Select Committee on Economic Affairs Minutes of Evidence

Examination of Witnesses (Questions 80-85)

Dr Chris Hope

18 JANUARY 2005

  Q80Lord Macdonald of Tradeston: And are such models being worked on?

  Dr Hope: Yes, at all levels of detail from the rather simple functions of integrated assessment models like PAGE to much more detailed models which try and look at the whole of the energy economy and optimise that under different conditions. That side of the problem is being worked on probably with at least as much effort as is being put into trying to make estimates of damage.

  Q81Chairman: Sir John said that there were about 25 models. Do you confirm that that figure is about right?

  Dr Hope: He was probably talking about the very large scientific models, the general circulation models. The integrated assessment model is a slightly different beast but I would say there are probably about 20 of those as well.

  Q82Chairman: Does the IPCC rely upon some models rather than others? What do they use?

  Dr Hope: They try, when looking at integrated assessment models, to take the same kind of approach as they do with the scientific and economic information they get, which is to invite in as many people as they can who have something sensible to say. The schools of modelling tend to be a group of people in the United States with Bill Nordhaus and Hadi Dowlatabadi, who build these kinds of models, which tend to be more of the optimising models, in the United States. There is a school of modelling which occurs in Europe—Richard Tol in Hamburg, there is the PAGE model here in the UK, and there are models that come out of Japan. All of those have been incorporated into the IPCC.

  Q83Lord Sheldon: The basic problem seems to be that of population and damage to population. I imagine that is by far the largest important element that you take into account and have to account for. Which are the biggest population problems that you have seen? We know that Bangladesh is an obvious one. What are the others? Can you give us some indication? Indonesia is one. What are the other ones that worry you most?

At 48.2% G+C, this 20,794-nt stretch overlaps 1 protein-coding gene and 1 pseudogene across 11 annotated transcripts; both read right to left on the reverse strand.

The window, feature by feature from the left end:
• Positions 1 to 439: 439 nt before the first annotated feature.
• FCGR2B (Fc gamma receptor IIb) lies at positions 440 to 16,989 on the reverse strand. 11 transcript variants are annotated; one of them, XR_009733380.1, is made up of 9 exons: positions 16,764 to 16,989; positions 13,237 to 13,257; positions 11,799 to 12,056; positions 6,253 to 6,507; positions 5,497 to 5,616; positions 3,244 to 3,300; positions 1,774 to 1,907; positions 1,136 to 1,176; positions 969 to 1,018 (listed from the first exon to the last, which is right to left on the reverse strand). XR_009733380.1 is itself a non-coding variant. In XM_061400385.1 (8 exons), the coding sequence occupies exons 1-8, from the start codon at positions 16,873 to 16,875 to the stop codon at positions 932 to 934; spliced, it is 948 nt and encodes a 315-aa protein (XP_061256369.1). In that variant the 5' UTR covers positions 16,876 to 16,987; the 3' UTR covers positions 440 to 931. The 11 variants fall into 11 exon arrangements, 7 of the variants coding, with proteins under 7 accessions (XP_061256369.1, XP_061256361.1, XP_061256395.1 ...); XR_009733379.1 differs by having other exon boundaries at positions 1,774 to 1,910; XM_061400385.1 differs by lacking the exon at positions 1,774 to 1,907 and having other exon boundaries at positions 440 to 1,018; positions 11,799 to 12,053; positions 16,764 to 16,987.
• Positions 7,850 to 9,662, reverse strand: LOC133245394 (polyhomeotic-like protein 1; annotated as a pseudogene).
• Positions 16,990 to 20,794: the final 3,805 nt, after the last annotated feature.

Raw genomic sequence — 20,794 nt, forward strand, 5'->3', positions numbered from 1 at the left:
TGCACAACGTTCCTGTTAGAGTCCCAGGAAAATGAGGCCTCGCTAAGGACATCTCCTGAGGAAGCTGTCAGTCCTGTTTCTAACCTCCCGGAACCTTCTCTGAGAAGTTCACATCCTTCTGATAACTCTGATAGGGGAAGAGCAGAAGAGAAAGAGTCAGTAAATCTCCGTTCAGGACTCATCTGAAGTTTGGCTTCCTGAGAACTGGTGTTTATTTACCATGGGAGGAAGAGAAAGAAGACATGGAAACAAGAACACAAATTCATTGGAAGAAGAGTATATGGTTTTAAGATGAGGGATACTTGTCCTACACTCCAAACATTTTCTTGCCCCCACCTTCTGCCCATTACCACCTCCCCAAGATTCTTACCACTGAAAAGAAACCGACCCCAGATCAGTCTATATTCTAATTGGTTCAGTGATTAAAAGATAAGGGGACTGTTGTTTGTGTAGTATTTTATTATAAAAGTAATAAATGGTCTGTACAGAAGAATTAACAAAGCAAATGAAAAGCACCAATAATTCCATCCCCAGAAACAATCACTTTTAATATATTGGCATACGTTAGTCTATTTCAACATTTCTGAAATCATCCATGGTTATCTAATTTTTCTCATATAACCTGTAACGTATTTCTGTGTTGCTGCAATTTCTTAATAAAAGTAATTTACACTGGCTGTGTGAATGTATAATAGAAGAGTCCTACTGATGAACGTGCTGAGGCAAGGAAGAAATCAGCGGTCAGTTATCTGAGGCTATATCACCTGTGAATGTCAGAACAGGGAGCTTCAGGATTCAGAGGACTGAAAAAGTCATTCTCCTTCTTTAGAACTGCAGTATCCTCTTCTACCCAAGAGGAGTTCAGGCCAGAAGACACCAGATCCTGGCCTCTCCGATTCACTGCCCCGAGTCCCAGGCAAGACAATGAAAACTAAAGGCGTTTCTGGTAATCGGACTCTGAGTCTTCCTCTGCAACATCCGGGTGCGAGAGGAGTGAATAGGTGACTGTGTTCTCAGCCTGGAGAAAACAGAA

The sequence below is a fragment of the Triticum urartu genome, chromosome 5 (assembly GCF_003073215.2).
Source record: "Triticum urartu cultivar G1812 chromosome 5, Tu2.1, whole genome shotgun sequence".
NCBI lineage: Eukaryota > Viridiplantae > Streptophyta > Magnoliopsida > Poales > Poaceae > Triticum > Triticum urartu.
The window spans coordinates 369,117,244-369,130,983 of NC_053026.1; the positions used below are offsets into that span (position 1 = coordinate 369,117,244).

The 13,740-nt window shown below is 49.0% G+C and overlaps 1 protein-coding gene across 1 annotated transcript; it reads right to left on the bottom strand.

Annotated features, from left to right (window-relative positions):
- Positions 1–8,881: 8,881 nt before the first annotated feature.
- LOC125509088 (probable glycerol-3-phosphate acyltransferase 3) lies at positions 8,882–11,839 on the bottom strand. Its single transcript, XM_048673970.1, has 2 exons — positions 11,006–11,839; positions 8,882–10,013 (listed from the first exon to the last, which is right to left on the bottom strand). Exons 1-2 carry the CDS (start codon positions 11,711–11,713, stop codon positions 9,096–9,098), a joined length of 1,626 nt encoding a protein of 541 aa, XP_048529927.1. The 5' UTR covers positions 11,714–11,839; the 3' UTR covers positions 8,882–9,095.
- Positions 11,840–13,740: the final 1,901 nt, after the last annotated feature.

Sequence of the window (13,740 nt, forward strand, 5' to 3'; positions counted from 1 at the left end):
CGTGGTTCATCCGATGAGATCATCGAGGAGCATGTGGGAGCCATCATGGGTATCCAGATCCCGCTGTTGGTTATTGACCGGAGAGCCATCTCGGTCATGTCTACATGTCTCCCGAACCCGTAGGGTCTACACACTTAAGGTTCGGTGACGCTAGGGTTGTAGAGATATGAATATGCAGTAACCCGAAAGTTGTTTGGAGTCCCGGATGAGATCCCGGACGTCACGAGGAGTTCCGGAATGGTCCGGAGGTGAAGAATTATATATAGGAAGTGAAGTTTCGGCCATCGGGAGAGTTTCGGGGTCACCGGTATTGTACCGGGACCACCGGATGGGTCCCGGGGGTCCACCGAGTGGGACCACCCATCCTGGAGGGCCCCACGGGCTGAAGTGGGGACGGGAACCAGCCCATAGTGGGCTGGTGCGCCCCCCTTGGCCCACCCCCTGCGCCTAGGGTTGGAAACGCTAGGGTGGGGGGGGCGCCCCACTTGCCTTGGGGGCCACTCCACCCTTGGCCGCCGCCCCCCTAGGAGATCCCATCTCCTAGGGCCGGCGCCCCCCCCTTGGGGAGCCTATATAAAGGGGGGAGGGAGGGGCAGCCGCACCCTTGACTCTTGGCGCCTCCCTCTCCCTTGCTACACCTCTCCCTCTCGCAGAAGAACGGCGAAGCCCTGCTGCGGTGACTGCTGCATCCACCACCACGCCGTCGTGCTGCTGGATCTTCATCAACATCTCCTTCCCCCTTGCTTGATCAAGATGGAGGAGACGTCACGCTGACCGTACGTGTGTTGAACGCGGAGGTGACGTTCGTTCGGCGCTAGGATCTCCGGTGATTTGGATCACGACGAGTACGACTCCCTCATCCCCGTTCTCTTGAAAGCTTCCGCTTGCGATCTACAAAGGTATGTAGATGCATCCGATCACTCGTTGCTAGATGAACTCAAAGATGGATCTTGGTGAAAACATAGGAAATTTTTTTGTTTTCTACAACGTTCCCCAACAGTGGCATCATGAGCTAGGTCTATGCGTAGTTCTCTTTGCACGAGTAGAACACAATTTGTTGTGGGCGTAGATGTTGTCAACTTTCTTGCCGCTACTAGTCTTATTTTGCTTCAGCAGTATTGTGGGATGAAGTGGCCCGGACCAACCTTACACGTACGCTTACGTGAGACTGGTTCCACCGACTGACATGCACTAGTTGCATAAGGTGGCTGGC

Dr Hope: It certainly looks as though over probably the next 50-100 years the major impacts of climate change, the most severe ones, will be likely to be from sea level rise. Sea levels rise because the oceans expand and also because you maybe get a melting of ice which leads to sea level rise. We might be talking about a sea level rise of a metre or so. Therefore, the most vulnerable populations are likely to be the ones that are in the low-lying areas and that is why Bangladesh is particularly vulnerable. The other populations that are likely to be at risk are in areas where you are already at the margin of liveability. The temperature is so hot and the air is so dry that it is almost impossible to live there and grow crops or have livestock. Those areas are the ones that are likely to be hit if the temperature rises by two to five degrees and if the rainfall patterns are altered. That would be African populations typically. In the integrated assessment models, when you look at the different regions, by far the biggest impacts (both in absolute terms and also as a percentage of GDP) occur in Asia, in Africa and Latin America tends to be the third. The impacts in the developed world often are under one per cent of GDP by 2100. The impacts in Asia could be well over 10 per cent of GDP and maybe up to 20 per cent of GDP or more if we do not take some serious steps to cut back the emissions and therefore lower climate change.

  Q84Lord Sheldon: You mentioned Latin America which rather surprised me.

  Dr Hope: Yes, areas of Latin America typically that are the border areas where people are trying to live on the margins. They are the ones that would tend to be affected, mainly because the adaptive capacity is lower there. You can assume that in developed countries, such as Europe and North America and other parts of the OECD, if we were to have, say, two or three degrees centigrade temperature rise, we would be able to adapt to it fairly well, but that scale of temperature rise would be almost impossible to adapt to in Asia, in Africa and in parts of Latin America.

  Q85Lord Sheldon: What parts of Latin America are you thinking of?

  Dr Hope: It tends to be areas of Brazil and Central America, areas which are already on the margins of liveability, and vunreable to extreme climate events.

  Chairman: Thank you very much indeed. We are most grateful to you for coming along and answering our questions. We have all learned a lot from it.

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